- System Level Analysis: System level analysis looks at the international system; more specifically, how the international system affects the behavior of nation states, with the key variable being that the international system includes the power of each state rather than being independent of them.
- State Level Analysis: State level analysis examines how a state’s characteristics determine its foreign policy behavior. This type of analysis often views states as having cultural characteristics based on their religious or social traditions, and their historical legacy, and includes an analysis of economic and geographic factors.
- Organizational Level Analysis: Organizational level analysis examines how organizations within a state influence the state’s foreign policy behavior. In other words, organizational level analysis views that organizations—not states—make the decisions that create a state’s foreign policy.
- Individual Level Analysis: Individual level analysis views the leaders of states as being the largest influencers of foreign policy.
Examining the Theories of International Relations
The study of international relations involves theoretical approaches based on solid evidence. Theories of international relations are essentially a set of ideas aimed at explaining how the international system works.
The two, major theories of international relations are realism and liberalism:
Realism focuses on the notion that states work to increase their own power relative to other states. The theory of realism states that the only certainty in the world is power; therefore, a powerful state—via military power (the most important and reliable form of power)—will always be able to outlast its weaker competitors. Self-preservation is a major theme in realism, as states must always seek power to protect themselves.
In realism, the international system drives states to use military force. Although leaders may be moral, they must not let morality guide their foreign policy. Furthermore, realism recognizes that international organizations and law have no power and force, and that their existence relies solely on being recognized and accepted by select states.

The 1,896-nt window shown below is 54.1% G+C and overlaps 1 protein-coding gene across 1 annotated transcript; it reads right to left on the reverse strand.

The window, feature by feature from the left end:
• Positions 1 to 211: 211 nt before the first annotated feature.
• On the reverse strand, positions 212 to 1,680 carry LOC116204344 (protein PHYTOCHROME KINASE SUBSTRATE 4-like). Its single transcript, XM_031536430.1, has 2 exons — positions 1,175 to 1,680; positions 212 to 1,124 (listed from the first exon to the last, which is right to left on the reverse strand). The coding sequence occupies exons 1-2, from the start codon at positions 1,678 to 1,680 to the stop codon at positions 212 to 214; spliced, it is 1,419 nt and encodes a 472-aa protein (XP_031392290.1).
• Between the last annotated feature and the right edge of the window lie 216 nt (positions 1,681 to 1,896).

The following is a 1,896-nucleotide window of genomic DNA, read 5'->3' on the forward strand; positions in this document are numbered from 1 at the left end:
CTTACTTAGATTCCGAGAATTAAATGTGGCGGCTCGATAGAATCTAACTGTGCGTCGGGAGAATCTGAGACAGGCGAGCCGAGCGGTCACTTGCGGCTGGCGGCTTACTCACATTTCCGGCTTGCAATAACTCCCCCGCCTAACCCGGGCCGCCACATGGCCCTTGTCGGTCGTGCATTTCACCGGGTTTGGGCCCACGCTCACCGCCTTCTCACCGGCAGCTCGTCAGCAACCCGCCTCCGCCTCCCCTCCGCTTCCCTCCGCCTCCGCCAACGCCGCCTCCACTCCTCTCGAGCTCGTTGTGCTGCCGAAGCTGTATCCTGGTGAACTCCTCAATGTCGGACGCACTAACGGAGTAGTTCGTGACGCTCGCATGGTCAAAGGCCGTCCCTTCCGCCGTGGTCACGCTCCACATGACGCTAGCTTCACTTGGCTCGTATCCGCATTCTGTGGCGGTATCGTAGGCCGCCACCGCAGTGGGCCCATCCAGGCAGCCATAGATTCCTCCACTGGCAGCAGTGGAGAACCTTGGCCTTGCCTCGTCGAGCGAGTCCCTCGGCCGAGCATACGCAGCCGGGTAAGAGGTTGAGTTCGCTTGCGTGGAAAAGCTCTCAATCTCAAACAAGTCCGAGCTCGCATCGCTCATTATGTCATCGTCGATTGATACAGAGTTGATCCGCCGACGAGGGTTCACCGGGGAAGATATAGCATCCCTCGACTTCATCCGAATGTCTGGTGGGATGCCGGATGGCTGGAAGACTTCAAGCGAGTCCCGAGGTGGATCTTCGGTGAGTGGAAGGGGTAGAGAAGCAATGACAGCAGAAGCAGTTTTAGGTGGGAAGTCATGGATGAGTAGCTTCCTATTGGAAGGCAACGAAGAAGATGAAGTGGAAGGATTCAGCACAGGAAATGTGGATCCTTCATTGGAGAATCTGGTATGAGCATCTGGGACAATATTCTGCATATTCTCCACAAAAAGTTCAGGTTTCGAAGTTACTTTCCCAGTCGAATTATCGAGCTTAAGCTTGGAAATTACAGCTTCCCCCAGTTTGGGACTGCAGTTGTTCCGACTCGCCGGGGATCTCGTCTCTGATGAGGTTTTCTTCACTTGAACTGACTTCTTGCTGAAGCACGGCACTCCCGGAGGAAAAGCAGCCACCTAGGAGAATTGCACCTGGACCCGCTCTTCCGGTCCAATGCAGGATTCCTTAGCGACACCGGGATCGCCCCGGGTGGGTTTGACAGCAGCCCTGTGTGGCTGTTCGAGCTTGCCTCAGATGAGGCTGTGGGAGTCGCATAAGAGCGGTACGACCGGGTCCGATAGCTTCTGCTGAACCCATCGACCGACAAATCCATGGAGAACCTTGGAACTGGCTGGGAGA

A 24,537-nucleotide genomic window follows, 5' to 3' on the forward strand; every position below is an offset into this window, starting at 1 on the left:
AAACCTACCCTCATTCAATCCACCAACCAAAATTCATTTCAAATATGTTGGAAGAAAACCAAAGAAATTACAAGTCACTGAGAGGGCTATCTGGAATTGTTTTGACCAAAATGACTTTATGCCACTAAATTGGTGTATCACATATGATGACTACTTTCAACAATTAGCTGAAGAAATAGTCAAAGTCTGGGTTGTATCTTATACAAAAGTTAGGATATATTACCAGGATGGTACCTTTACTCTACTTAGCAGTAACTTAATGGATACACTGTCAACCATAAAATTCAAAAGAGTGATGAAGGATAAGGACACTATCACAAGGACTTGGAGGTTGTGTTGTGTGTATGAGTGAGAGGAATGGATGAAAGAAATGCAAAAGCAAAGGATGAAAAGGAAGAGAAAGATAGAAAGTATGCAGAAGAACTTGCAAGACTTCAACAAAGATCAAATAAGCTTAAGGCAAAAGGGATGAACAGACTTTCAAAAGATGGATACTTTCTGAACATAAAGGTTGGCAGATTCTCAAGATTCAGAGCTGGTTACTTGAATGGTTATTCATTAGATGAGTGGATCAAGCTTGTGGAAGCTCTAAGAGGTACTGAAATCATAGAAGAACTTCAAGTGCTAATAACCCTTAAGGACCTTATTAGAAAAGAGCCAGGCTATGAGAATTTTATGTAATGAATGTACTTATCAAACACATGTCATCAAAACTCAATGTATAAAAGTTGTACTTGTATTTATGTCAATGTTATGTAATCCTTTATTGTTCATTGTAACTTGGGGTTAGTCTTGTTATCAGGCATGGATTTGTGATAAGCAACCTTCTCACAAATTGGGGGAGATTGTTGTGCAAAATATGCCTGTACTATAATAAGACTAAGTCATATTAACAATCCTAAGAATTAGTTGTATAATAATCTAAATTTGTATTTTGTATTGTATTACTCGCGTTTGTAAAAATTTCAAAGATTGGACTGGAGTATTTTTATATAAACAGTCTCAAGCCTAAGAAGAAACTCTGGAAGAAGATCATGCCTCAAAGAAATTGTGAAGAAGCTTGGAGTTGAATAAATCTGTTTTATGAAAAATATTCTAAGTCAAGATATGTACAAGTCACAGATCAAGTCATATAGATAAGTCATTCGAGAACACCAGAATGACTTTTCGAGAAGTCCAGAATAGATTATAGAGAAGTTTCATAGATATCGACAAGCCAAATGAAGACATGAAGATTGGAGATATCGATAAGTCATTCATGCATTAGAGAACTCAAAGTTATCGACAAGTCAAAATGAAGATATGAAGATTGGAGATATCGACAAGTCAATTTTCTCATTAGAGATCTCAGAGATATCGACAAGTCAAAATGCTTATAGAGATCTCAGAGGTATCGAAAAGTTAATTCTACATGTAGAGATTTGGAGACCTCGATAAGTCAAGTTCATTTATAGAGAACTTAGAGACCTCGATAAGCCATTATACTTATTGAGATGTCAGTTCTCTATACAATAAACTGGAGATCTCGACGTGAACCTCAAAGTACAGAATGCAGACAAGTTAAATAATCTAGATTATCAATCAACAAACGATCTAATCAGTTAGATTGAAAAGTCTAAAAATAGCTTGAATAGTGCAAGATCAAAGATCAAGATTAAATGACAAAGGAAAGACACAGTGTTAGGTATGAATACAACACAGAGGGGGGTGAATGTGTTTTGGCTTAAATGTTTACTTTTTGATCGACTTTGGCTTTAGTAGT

Liberalism recognizes that states share broad ties, thus making it difficult to define singular independent national interests. The theory of liberalism in international relations therefore involves the decreased use of military power. The theory of realism began to take shape in the 1970s as increasing globalization, communications technology, and international trade made some scholars argue that realism was outdated.
Liberal approaches to the study of international relations, also referred to as theories of complex interdependence, claim that the consequences of military power outweigh the benefits and that international cooperation is in the interest of every state. It also claims that exercising economic power over military power has proven more effective.
Although the liberal theory of international relations was dominant following World War I while President Woodrow Wilson promoted the League of Nations and many treaties abolishing war, realism came back into prominence in the Second World War and continued throughout the Cold War.
International Relations Expert.
Cross-Cultural Training Specialist.
Foreign Affairs Analyst.
Foreign Policy Advisor.
Foreign Service Officer.
Humanitarian Aid Program Director.
International Development Advisor.
International NGO Program Director.
International Outreach Specialist.
International Volunteer Recruiter and Coordinator.
Interpreters and Translators.
Previously Worked with
- Humanitarian organizations
- Action Against Hunger
- Oxfam International
- World Food Programme
- Government agencies
- Department of State
- Department of Homeland Security
- Department of Commerce
- International corporations
- General Electric
- Exxon Mobile
- Media outlets
- Washington Post
- The Guardian
- Der Spiegal
- New York Times
- Wall Street Journal
- Intergovernmental organizations
- World Trade Organization
- United Nations
- International communications
- Amnesty International
- Freedom House
- Human Rights Watch
- Reporters Without Borders
- Research centers/Think tanks
- Brookings Institution
- Center for International Policy
- Council on Foreign Relations
- Global Public Policy Institute